Shepherd, An memoirAre we smart enough to know how smart animals areMy brother-in-law was a shepherd for a decade and wrote this wonderfully artful memoir about the experience. His pet peeve was that people would not infrequently ask him, “Aren’t sheep very stupid?” His ready answer was, “They’re smart enough to be successful sheep.”

I am reminded of this by the fact that the incredibly prolific primatologist, Frans De Waal has written yet another book called Are We Smart Enough To Know How Smart Animals Are?

de Waal

De Waal is perhaps the most visible scientist out there still beating the drum for what I call the “politics of the Enlightenment,” which I blogged about here. The idea is that: no, the earth is not the center of the universe, no God did not create man, and yes we’re just an ape that got lucky. In the halls of academe the idea of the “ladder of life,” in which there is a progression of lower forms of life leading up to human beings continues to be the ultimate politically incorrect faux pas.

De Waals' Chimpanzee PoliticsDe Waal made his reputation with an evolutionary classic in 1982 called Chimpanzee Politics, in which he stressed the competitive nature of chimpanzees. However, since then he has written no less than seven books stressing “humane” qualities in animals, such as empathy, consolation, reciprocity, and fairness. His main anti-ladder thrust is to challenge the bias that morality is solely a modern human phenomenon resulting from culture and religion, and to demonstrate that it actually has roots in animal behavior:

My reaction to his work is: okay, mammals have these rudiments of morality (which clearly “spread” from the mother-breast-infant bond), but there’s not just a small difference between us and apes, it’s HUGE, and the interesting question is


Now in this book De Waal is reveals his anti-ladder politics in the title of this book in the area of animal intelligence. The subject of the gap between animals and humans has been thoroughly discussed, and this book does not move the ball forward. Here is where the debate stands:

Fascinating book on baboon intelligenceIn the book Baboon Metaphysics: The Evolution of a Social Mind (2007), authors Dorothy Cheney and Robert Seyfarth determined that every single baboon knows exactly where he or she stands, at a particular moment in time, in their somewhat fluid hierarchies of approximately one hundred animals—and all behave according to these hierarchical rules. It is well established that apes can form a “theory of mind” meaning that they can do first or second order “I think that she thinks that I think” type analysis. And as for knowledge built on pure associations, there’s no limit: our dog Tulip has “walked back” all our many behaviors associated with taking her out for a walk to our very first move: she goes bananas at the sound of the cap on the sunblock popping open!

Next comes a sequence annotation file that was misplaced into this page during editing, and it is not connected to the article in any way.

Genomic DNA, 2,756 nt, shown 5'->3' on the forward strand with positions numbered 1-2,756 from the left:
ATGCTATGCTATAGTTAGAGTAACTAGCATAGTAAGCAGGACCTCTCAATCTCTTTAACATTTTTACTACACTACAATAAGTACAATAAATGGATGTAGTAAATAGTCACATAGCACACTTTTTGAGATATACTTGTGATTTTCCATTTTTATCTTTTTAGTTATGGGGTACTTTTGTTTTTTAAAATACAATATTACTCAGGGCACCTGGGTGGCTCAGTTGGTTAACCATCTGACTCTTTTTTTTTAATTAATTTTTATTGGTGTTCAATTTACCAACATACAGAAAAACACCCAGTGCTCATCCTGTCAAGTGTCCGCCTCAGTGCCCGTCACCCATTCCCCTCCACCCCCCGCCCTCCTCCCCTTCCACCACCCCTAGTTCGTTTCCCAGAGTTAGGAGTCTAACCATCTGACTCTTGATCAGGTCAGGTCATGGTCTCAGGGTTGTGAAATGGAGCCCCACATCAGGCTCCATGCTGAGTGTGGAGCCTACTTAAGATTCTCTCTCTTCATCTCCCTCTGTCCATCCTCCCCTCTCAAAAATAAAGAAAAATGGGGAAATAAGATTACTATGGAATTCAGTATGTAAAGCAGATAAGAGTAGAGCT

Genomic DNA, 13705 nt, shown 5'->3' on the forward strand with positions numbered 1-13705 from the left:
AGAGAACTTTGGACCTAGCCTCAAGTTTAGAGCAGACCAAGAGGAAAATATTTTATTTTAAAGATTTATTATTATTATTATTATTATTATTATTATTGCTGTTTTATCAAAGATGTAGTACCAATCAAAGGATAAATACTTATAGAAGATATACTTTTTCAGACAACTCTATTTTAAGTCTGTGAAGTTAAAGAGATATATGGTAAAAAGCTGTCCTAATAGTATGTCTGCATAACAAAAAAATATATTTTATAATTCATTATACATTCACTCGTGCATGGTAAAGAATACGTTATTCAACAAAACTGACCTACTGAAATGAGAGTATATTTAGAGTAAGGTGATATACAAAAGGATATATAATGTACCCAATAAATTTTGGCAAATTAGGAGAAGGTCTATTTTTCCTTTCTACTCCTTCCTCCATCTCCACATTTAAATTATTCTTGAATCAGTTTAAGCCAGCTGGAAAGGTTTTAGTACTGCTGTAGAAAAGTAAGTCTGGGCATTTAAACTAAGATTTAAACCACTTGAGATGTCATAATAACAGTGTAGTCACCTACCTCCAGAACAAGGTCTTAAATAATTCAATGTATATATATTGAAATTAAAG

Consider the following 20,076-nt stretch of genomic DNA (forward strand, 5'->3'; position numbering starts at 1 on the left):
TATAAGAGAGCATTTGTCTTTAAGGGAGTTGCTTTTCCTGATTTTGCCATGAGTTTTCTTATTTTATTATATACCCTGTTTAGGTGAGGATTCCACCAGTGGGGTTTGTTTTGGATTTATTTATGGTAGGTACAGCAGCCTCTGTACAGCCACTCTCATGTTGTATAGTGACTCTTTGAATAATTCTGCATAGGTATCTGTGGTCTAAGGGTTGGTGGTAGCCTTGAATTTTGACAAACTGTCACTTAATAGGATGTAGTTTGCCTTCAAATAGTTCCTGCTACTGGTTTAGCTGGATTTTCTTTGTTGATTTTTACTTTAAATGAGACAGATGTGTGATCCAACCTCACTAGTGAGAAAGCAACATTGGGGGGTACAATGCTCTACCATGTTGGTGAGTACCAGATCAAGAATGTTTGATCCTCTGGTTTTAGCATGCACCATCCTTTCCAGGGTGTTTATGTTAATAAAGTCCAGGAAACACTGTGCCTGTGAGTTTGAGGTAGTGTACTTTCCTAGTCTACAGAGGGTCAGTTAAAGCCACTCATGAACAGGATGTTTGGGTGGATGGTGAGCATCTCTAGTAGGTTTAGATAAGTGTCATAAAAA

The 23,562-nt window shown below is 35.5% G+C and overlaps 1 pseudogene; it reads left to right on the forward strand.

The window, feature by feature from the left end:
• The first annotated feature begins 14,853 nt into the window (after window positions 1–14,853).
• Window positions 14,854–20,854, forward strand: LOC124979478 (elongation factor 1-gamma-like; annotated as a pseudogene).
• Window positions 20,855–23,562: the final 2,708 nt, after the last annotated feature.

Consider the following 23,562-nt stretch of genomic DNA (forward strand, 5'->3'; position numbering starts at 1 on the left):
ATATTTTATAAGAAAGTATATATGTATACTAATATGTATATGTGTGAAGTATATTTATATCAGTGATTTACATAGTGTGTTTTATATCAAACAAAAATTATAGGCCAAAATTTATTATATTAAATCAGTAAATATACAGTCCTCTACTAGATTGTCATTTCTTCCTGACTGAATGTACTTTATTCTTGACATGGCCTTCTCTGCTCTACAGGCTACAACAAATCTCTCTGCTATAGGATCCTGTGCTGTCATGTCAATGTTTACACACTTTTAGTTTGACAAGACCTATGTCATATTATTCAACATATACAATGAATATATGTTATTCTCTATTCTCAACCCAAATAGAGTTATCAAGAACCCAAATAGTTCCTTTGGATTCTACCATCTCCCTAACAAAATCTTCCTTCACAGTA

Natural History of ThinkingBut the preponderance of opinion agrees with evolutionary psychologist Michael Tomasello that the sharing of intentions is the basis of our unique intelligence. You point out a beautiful bird to your 1+ year old grand-daughter with the intention of simply sharing the experience with her. When she “gets it” by babbling gleefully, something unique in the animal world is happening. All that is gratuitously shared on the internet is merely a reflection of the very foundation of our shared language.

The fact is that all animal intelligence is limited by the reality of evolution taking place at the level of the individual. Here is an abstract from a classic article on the subject by same two researchers, Robert Seyfarth and Dorothy Cheney (2003) titled “Signalers and Receivers in Animal Communication”:

Authors of Baboom MetaphysicsIn animal communication natural selection favors callers who vocalize to affect [i.e. manipulate] the behavior of listeners and listeners who [are selected to] acquire information from vocalizations. . . . The [emotional] mechanisms that cause a signaler to vocalize do not limit a listener’s ability to extract information from the call. Whereas signalers may vocalize to change a listener’s behavior, they do not call to inform others. Listeners acquire information from signalers who do not, in the human sense, intend to provide it.

So, again the only interesting question is:


Current dogma offers two woefully inadequate answers:

1. “kin selection,” which is the altruism caused by identical genes shared by blood relatives, in other words, nepotism, and

2. The Trump-like “reciprocal altruism” of “you scratch my back and I’ll scratch yours.”

This blog’s answer to what happened is concisely summarized here and here. Basically, spurred by the threat of extinction, the entire hominin tribe was initiated six million years ago by a shift from natural selection taking place at the level of individuals in apes, over to natural selection taking place at the level of ASSOCIATIONS BETWEEN INDIVIDUALS in hominins. The law of parsimony states that a single, simple explanation unifying an understanding of diverse phenomena is always more correct than multiple, complex explanations. This simple shift in natural selection explains both our uniquely strong instincts for morality (and justice), and our uniquely shared intelligence. . . and much much more. . .Chimp and human

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